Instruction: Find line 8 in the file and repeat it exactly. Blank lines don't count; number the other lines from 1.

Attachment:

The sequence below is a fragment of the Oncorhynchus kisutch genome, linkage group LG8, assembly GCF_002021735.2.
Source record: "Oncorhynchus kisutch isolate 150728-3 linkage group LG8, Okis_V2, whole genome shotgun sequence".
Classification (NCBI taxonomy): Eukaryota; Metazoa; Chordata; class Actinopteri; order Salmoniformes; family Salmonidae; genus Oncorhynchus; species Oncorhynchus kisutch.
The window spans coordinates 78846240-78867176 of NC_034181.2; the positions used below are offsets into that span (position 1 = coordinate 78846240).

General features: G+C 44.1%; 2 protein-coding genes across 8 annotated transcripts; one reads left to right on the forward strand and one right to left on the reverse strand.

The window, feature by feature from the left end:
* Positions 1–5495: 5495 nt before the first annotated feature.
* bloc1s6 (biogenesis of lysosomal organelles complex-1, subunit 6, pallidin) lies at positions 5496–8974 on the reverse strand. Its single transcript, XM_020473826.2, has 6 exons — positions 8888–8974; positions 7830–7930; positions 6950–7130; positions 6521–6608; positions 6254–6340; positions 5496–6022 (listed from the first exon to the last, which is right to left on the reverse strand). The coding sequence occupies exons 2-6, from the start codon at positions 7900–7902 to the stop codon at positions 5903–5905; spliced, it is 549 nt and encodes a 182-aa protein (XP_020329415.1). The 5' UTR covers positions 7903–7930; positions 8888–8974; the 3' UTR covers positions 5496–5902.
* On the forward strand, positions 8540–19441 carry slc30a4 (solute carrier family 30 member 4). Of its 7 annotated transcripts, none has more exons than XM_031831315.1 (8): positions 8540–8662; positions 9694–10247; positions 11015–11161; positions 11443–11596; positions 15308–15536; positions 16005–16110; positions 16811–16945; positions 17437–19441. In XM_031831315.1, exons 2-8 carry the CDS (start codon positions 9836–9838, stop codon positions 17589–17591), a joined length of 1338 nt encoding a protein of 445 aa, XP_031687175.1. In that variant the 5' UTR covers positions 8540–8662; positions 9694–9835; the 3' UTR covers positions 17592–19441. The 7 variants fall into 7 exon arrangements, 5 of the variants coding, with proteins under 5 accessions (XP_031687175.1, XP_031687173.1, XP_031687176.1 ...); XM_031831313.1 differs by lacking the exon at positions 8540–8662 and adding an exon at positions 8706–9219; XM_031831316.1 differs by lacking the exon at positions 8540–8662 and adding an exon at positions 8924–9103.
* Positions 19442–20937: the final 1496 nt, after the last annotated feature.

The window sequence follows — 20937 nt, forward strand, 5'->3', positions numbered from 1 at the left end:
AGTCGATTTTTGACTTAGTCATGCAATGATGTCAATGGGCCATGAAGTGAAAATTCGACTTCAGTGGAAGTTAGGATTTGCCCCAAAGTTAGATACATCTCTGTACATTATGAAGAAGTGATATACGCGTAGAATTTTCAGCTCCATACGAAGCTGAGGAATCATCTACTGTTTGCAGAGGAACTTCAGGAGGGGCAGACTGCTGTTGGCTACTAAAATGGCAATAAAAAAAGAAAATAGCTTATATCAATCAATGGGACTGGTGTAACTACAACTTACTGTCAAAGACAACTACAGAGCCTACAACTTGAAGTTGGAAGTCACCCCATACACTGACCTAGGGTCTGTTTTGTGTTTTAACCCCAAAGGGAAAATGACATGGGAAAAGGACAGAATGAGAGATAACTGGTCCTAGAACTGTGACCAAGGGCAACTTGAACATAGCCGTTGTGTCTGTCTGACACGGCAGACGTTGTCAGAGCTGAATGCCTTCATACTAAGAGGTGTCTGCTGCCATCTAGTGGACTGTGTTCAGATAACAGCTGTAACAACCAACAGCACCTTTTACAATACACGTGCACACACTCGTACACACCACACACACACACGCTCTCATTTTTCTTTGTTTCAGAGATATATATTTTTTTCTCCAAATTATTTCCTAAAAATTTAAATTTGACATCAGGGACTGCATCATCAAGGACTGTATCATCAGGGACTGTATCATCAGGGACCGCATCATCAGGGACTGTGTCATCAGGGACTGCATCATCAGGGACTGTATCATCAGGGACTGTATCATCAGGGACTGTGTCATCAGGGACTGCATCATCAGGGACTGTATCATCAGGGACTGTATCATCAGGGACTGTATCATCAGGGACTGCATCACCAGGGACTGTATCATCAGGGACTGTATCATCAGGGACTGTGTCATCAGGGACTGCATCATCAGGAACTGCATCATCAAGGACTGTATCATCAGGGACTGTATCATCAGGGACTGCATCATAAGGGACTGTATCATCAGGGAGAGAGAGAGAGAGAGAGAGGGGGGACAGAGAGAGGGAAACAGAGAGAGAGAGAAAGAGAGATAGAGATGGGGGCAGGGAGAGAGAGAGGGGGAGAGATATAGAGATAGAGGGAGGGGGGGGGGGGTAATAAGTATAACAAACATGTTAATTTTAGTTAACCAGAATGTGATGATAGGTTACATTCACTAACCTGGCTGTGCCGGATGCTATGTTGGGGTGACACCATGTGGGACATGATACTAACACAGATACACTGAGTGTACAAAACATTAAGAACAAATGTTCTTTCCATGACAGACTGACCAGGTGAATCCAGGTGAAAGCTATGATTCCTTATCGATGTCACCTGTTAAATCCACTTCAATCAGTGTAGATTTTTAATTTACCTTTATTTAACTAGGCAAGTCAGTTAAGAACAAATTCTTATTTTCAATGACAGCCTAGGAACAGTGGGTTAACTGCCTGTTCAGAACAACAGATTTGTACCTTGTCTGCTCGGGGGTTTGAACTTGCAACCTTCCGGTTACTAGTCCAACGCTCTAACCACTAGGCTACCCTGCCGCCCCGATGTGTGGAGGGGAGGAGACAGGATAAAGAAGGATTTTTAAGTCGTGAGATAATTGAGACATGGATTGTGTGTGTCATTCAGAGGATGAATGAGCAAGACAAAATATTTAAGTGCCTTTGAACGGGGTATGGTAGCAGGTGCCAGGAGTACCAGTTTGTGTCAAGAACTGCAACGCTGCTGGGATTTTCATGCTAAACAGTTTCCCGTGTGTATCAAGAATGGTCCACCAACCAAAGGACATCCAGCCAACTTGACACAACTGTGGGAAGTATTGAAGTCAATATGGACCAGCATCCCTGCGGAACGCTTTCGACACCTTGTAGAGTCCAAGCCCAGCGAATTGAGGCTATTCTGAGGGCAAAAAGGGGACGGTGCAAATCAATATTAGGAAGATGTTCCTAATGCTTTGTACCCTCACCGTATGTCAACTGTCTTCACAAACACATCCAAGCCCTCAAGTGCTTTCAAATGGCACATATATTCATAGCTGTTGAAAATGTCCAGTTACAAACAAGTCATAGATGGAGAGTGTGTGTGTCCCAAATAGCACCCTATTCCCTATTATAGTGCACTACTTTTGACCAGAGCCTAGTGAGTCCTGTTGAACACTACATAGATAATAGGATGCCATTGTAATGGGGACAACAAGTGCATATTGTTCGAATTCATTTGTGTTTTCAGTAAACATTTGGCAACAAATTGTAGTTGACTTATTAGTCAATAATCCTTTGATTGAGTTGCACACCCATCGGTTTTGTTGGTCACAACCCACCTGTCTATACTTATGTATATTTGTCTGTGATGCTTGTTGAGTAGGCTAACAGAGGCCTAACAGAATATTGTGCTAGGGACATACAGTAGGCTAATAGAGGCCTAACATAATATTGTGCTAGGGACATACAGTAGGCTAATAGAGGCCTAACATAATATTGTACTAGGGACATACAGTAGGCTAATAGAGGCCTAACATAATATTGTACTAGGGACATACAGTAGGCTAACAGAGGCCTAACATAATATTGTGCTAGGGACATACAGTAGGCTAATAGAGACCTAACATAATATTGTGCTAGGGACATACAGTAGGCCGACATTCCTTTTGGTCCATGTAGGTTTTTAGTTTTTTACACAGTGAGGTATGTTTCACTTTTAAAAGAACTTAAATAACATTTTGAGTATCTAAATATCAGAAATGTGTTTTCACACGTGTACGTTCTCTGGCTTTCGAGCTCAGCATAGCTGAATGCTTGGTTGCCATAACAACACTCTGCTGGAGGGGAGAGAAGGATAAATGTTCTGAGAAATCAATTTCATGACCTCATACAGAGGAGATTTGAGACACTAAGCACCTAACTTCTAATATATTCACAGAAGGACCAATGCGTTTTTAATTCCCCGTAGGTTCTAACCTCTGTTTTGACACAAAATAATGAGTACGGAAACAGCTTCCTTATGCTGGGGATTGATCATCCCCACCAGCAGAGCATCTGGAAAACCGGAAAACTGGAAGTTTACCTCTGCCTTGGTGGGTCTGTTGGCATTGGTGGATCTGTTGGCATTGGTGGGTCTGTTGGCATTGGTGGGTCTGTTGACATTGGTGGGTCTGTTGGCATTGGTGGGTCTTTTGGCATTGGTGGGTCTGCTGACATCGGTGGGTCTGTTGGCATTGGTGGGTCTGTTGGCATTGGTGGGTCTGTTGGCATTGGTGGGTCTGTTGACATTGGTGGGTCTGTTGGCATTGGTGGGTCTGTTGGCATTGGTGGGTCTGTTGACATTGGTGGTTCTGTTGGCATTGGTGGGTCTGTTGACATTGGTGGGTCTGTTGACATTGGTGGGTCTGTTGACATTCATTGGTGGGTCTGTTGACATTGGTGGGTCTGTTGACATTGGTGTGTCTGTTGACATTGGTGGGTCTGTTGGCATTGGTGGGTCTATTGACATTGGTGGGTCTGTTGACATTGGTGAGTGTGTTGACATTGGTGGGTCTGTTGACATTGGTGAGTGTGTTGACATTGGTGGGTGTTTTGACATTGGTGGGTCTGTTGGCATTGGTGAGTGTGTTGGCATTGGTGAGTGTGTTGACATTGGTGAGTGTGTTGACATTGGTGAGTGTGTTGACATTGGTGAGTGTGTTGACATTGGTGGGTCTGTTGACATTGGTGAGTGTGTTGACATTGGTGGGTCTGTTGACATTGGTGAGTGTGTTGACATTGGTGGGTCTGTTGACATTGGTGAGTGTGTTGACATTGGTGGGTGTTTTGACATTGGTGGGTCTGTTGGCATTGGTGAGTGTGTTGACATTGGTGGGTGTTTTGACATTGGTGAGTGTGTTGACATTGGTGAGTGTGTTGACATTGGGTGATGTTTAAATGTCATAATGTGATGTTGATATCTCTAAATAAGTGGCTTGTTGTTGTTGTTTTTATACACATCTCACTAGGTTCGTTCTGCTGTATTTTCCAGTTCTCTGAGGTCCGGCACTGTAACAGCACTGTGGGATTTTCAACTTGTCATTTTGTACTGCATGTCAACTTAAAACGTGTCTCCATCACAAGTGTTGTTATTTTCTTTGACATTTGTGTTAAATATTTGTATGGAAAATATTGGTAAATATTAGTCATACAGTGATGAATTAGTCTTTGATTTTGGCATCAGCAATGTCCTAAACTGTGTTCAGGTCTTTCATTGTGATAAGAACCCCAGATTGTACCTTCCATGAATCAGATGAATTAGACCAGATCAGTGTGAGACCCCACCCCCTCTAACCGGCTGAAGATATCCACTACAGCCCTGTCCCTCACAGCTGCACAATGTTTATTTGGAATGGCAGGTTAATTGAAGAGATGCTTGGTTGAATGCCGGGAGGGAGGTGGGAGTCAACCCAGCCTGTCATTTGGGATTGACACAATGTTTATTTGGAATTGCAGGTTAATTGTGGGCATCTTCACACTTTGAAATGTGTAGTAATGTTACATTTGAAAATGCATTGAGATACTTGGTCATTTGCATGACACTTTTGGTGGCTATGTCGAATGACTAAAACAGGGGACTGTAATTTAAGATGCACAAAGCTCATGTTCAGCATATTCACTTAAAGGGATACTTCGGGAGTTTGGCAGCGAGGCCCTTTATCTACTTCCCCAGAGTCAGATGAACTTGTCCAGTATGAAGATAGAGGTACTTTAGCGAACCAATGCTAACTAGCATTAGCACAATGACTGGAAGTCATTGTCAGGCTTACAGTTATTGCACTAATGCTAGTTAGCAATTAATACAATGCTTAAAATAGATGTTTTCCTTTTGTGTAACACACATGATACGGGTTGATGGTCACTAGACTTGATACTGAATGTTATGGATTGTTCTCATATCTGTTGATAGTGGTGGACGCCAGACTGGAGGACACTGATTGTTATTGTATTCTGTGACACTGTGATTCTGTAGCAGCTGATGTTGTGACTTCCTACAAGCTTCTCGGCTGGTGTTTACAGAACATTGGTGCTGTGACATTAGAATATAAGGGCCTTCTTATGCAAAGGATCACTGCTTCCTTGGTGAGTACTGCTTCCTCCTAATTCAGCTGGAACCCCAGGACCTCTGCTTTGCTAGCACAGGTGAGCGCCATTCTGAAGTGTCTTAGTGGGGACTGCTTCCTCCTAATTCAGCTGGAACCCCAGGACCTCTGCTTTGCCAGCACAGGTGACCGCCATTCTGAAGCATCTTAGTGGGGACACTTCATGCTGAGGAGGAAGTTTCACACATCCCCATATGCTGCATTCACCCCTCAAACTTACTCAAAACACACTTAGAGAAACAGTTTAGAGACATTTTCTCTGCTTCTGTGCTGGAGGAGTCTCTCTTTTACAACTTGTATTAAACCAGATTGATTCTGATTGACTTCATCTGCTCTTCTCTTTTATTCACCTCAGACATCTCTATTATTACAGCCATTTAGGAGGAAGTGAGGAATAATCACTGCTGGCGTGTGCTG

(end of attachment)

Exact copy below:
* bloc1s6 (biogenesis of lysosomal organelles complex-1, subunit 6, pallidin) lies at positions 5496–8974 on the reverse strand. Its single transcript, XM_020473826.2, has 6 exons — positions 8888–8974; positions 7830–7930; positions 6950–7130; positions 6521–6608; positions 6254–6340; positions 5496–6022 (listed from the first exon to the last, which is right to left on the reverse strand). The coding sequence occupies exons 2-6, from the start codon at positions 7900–7902 to the stop codon at positions 5903–5905; spliced, it is 549 nt and encodes a 182-aa protein (XP_020329415.1). The 5' UTR covers positions 7903–7930; positions 8888–8974; the 3' UTR covers positions 5496–5902.